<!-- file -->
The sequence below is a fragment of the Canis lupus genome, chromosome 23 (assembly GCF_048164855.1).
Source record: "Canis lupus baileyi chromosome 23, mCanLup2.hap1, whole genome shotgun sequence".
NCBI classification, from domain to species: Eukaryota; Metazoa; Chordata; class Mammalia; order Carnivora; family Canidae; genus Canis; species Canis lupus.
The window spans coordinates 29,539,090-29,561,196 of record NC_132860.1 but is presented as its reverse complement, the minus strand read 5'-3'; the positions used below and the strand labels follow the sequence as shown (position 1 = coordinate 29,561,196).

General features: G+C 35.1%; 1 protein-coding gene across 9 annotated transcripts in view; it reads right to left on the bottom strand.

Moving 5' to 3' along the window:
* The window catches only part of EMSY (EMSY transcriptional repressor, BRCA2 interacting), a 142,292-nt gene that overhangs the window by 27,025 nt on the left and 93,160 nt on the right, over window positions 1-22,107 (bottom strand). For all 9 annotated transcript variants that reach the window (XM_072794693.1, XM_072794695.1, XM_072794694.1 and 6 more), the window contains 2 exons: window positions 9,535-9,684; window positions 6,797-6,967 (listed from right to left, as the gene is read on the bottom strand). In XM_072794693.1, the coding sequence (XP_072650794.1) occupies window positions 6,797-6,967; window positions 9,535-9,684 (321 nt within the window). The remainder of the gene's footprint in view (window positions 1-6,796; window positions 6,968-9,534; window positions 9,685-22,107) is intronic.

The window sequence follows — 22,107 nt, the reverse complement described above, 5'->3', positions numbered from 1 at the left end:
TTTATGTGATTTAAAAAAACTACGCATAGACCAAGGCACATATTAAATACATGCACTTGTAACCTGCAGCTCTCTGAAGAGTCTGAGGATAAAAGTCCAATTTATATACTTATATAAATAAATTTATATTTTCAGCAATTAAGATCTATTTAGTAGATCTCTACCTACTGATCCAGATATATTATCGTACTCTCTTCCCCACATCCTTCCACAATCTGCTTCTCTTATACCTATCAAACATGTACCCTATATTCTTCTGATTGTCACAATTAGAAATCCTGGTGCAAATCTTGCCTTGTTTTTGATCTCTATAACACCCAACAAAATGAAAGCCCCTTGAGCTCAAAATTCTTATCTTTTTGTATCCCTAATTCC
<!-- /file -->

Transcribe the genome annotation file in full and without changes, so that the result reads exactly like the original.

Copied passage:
The sequence below is a fragment of the Canis lupus genome, chromosome 23 (assembly GCF_048164855.1).
Source record: "Canis lupus baileyi chromosome 23, mCanLup2.hap1, whole genome shotgun sequence".
NCBI classification, from domain to species: Eukaryota; Metazoa; Chordata; class Mammalia; order Carnivora; family Canidae; genus Canis; species Canis lupus.
The window spans coordinates 29,539,090-29,561,196 of record NC_132860.1 but is presented as its reverse complement, the minus strand read 5'-3'; the positions used below and the strand labels follow the sequence as shown (position 1 = coordinate 29,561,196).

General features: G+C 35.1%; 1 protein-coding gene across 9 annotated transcripts in view; it reads right to left on the bottom strand.

Moving 5' to 3' along the window:
* The window catches only part of EMSY (EMSY transcriptional repressor, BRCA2 interacting), a 142,292-nt gene that overhangs the window by 27,025 nt on the left and 93,160 nt on the right, over window positions 1-22,107 (bottom strand). For all 9 annotated transcript variants that reach the window (XM_072794693.1, XM_072794695.1, XM_072794694.1 and 6 more), the window contains 2 exons: window positions 9,535-9,684; window positions 6,797-6,967 (listed from right to left, as the gene is read on the bottom strand). In XM_072794693.1, the coding sequence (XP_072650794.1) occupies window positions 6,797-6,967; window positions 9,535-9,684 (321 nt within the window). The remainder of the gene's footprint in view (window positions 1-6,796; window positions 6,968-9,534; window positions 9,685-22,107) is intronic.

The window sequence follows — 22,107 nt, the reverse complement described above, 5'->3', positions numbered from 1 at the left end:
TTTATGTGATTTAAAAAAACTACGCATAGACCAAGGCACATATTAAATACATGCACTTGTAACCTGCAGCTCTCTGAAGAGTCTGAGGATAAAAGTCCAATTTATATACTTATATAAATAAATTTATATTTTCAGCAATTAAGATCTATTTAGTAGATCTCTACCTACTGATCCAGATATATTATCGTACTCTCTTCCCCACATCCTTCCACAATCTGCTTCTCTTATACCTATCAAACATGTACCCTATATTCTTCTGATTGTCACAATTAGAAATCCTGGTGCAAATCTTGCCTTGTTTTTGATCTCTATAACACCCAACAAAATGAAAGCCCCTTGAGCTCAAAATTCTTATCTTTTTGTATCCCTAATTCC